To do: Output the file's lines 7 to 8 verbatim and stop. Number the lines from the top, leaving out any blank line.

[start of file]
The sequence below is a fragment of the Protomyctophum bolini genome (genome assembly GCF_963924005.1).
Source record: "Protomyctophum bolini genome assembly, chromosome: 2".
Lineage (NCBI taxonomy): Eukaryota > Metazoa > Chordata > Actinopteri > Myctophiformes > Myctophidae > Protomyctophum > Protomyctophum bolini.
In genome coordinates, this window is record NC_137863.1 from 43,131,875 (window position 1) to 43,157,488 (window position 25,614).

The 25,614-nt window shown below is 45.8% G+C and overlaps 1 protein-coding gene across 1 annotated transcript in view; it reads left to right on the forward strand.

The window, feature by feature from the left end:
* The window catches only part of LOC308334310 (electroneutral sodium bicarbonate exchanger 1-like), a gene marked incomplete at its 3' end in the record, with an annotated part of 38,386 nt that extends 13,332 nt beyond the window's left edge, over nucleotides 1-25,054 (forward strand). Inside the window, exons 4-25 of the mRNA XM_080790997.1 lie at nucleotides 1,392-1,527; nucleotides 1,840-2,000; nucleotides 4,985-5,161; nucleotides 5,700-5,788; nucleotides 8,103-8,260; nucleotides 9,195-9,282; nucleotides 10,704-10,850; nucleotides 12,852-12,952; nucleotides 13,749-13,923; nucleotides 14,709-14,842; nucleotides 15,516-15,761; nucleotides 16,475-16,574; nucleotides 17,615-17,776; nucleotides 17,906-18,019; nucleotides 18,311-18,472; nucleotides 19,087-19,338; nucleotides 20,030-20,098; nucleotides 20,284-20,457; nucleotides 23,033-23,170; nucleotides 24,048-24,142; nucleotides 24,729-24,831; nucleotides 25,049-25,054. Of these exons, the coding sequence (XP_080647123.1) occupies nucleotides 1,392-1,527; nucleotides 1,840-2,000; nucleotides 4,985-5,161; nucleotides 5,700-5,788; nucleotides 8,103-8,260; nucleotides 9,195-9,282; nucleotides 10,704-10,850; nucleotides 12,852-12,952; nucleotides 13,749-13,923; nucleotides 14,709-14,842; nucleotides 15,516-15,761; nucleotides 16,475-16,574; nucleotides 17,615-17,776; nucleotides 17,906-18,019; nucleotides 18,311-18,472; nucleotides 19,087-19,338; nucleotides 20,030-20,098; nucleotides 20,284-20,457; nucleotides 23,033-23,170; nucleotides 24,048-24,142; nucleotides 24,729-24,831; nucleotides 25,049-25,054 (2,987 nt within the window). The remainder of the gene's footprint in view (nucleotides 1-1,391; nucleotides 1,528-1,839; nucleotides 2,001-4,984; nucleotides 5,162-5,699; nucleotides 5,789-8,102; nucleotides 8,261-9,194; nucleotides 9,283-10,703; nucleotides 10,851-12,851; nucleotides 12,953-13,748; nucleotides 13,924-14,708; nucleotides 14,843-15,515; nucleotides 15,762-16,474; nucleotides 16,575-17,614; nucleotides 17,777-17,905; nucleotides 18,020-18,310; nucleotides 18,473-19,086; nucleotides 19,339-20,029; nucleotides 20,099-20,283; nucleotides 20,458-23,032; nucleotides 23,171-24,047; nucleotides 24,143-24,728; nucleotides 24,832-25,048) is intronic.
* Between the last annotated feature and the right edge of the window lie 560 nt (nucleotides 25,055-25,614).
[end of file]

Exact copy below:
* The window catches only part of LOC308334310 (electroneutral sodium bicarbonate exchanger 1-like), a gene marked incomplete at its 3' end in the record, with an annotated part of 38,386 nt that extends 13,332 nt beyond the window's left edge, over nucleotides 1-25,054 (forward strand). Inside the window, exons 4-25 of the mRNA XM_080790997.1 lie at nucleotides 1,392-1,527; nucleotides 1,840-2,000; nucleotides 4,985-5,161; nucleotides 5,700-5,788; nucleotides 8,103-8,260; nucleotides 9,195-9,282; nucleotides 10,704-10,850; nucleotides 12,852-12,952; nucleotides 13,749-13,923; nucleotides 14,709-14,842; nucleotides 15,516-15,761; nucleotides 16,475-16,574; nucleotides 17,615-17,776; nucleotides 17,906-18,019; nucleotides 18,311-18,472; nucleotides 19,087-19,338; nucleotides 20,030-20,098; nucleotides 20,284-20,457; nucleotides 23,033-23,170; nucleotides 24,048-24,142; nucleotides 24,729-24,831; nucleotides 25,049-25,054. Of these exons, the coding sequence (XP_080647123.1) occupies nucleotides 1,392-1,527; nucleotides 1,840-2,000; nucleotides 4,985-5,161; nucleotides 5,700-5,788; nucleotides 8,103-8,260; nucleotides 9,195-9,282; nucleotides 10,704-10,850; nucleotides 12,852-12,952; nucleotides 13,749-13,923; nucleotides 14,709-14,842; nucleotides 15,516-15,761; nucleotides 16,475-16,574; nucleotides 17,615-17,776; nucleotides 17,906-18,019; nucleotides 18,311-18,472; nucleotides 19,087-19,338; nucleotides 20,030-20,098; nucleotides 20,284-20,457; nucleotides 23,033-23,170; nucleotides 24,048-24,142; nucleotides 24,729-24,831; nucleotides 25,049-25,054 (2,987 nt within the window). The remainder of the gene's footprint in view (nucleotides 1-1,391; nucleotides 1,528-1,839; nucleotides 2,001-4,984; nucleotides 5,162-5,699; nucleotides 5,789-8,102; nucleotides 8,261-9,194; nucleotides 9,283-10,703; nucleotides 10,851-12,851; nucleotides 12,953-13,748; nucleotides 13,924-14,708; nucleotides 14,843-15,515; nucleotides 15,762-16,474; nucleotides 16,575-17,614; nucleotides 17,777-17,905; nucleotides 18,020-18,310; nucleotides 18,473-19,086; nucleotides 19,339-20,029; nucleotides 20,099-20,283; nucleotides 20,458-23,032; nucleotides 23,171-24,047; nucleotides 24,143-24,728; nucleotides 24,832-25,048) is intronic.
* Between the last annotated feature and the right edge of the window lie 560 nt (nucleotides 25,055-25,614).